O'Malley: Nuclear Iran 'greatest man-made threat'

O'Malley: Nuclear Iran 'greatest man-made threat'
© Getty Images

Former Maryland Gov. Martin O’Malley (D) on Sunday said a nuclear-armed Iran would present the gravest “man-made” danger to American interests.

ADVERTISEMENT
“The greatest threat that we face right now in terms of man-made threats is a nuclear Iran and related extremist violence,” O’Malley told host George Stephanopoulos on ABC’s “This Week.”

“I don’t think you can separate the two,” he added.

O’Malley, a likely 2016 Democratic presidential candidate, said climate change served as the worst environmental threat to national security. He said Tehran possessing atomic bombs, however, was still a preventable catastrophe.

O’Malley cited Maryland’s state sanctions on Iran’s economy under his tenure as one example of how he had already slowed Iran’s hunt for nukes. He also backed the use of diplomacy, citing the Obama administration’s ongoing talks with Tehran.

“I think we should support the president in achieving a negotiated settlement,” O’Malley added.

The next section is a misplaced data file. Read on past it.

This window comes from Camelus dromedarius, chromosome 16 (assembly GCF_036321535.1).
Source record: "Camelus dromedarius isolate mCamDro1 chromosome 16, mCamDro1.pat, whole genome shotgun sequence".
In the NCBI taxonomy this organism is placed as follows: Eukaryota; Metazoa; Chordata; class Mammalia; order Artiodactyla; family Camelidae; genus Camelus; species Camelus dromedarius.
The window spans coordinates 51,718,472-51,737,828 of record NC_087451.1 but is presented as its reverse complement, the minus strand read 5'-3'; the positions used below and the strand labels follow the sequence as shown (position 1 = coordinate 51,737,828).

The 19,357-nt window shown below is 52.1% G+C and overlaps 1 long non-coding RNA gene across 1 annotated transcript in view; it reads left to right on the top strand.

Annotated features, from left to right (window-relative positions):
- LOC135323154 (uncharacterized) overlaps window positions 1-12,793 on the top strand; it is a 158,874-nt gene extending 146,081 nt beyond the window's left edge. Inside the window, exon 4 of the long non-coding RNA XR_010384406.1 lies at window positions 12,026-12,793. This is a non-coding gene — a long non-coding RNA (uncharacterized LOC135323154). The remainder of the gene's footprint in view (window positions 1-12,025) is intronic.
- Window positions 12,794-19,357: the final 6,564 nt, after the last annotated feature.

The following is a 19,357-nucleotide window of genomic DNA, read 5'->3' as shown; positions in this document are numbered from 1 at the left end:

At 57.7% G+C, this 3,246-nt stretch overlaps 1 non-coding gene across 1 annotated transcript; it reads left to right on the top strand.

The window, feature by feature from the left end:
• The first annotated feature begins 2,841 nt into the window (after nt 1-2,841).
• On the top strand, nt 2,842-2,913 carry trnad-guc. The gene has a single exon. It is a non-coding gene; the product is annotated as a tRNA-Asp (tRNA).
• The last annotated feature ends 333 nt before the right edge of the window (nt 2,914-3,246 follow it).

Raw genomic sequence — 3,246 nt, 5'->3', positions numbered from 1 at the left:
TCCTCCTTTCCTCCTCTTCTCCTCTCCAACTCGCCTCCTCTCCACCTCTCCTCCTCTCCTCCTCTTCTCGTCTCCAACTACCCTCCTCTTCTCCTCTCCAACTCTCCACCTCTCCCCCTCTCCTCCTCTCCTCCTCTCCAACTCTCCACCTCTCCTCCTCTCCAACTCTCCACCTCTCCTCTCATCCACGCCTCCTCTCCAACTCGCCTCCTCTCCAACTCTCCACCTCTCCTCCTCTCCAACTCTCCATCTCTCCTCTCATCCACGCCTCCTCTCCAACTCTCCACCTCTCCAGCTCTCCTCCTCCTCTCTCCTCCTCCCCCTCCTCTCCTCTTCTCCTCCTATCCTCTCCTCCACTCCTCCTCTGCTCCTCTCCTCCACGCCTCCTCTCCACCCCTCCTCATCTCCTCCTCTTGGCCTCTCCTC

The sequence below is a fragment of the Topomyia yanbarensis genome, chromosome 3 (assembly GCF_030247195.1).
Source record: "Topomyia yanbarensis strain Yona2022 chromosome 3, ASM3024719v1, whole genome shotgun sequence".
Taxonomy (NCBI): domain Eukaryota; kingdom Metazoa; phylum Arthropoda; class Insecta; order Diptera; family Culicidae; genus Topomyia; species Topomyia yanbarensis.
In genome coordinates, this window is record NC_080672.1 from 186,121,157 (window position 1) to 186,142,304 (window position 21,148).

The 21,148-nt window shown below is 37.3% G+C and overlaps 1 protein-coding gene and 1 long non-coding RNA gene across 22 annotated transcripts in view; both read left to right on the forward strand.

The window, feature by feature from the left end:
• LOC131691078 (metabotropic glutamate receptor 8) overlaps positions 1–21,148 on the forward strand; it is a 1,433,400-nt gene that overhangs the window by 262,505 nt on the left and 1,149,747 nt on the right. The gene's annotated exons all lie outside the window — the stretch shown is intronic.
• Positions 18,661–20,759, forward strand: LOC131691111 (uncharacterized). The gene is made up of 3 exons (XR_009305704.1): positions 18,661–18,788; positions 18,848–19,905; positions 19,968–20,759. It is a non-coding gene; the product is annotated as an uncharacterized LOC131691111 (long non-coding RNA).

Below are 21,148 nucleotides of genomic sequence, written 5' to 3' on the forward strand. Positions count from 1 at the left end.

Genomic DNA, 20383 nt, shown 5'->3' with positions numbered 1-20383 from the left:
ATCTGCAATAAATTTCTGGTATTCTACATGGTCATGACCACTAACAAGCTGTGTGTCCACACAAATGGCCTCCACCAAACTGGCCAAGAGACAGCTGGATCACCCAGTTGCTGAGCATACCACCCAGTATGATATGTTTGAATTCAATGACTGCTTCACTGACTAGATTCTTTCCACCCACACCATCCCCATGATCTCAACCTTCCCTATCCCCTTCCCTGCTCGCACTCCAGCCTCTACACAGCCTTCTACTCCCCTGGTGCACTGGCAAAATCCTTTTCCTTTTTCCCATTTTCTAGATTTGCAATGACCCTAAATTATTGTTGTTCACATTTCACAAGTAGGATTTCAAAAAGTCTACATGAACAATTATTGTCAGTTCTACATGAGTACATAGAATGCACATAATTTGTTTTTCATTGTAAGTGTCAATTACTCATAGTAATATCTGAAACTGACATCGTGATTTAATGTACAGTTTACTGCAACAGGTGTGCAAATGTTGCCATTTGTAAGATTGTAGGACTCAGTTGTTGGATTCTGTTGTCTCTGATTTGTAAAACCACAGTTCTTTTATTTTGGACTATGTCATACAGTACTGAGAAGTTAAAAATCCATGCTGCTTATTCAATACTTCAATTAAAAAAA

The Obama administration is racing toward a Tuesday deadline for a tentative deal with Iran on its nuclear research. O’Malley said on Sunday he disapproved of congressional meddling in the tense talks.

“If you hate the president so much you would rather support the ayatollah of Iran, you should probably not be in the United States Senate,” he said, referencing a divisive open letter 47 GOP senators sent Iranian leadership earlier this month.

Secretary of State John Kerry on Sunday met with Iranian diplomats in Lausanne, Switzerland, for the last stage of nuclear negotiations.

The Obama administration hopes Iran will slow or stop its nuclear arms research in exchange for reduced economic sanctions.

Britain, China, France, Germany and Russia are aiding the U.S. on its side of the bargaining table during the talks.

The U.S. wants a freeze on Iran’s nuclear weapons program for at least a decade. Iran has balked over this demand without immediate sanctions relief. A final deal between the two parties is due by June 30.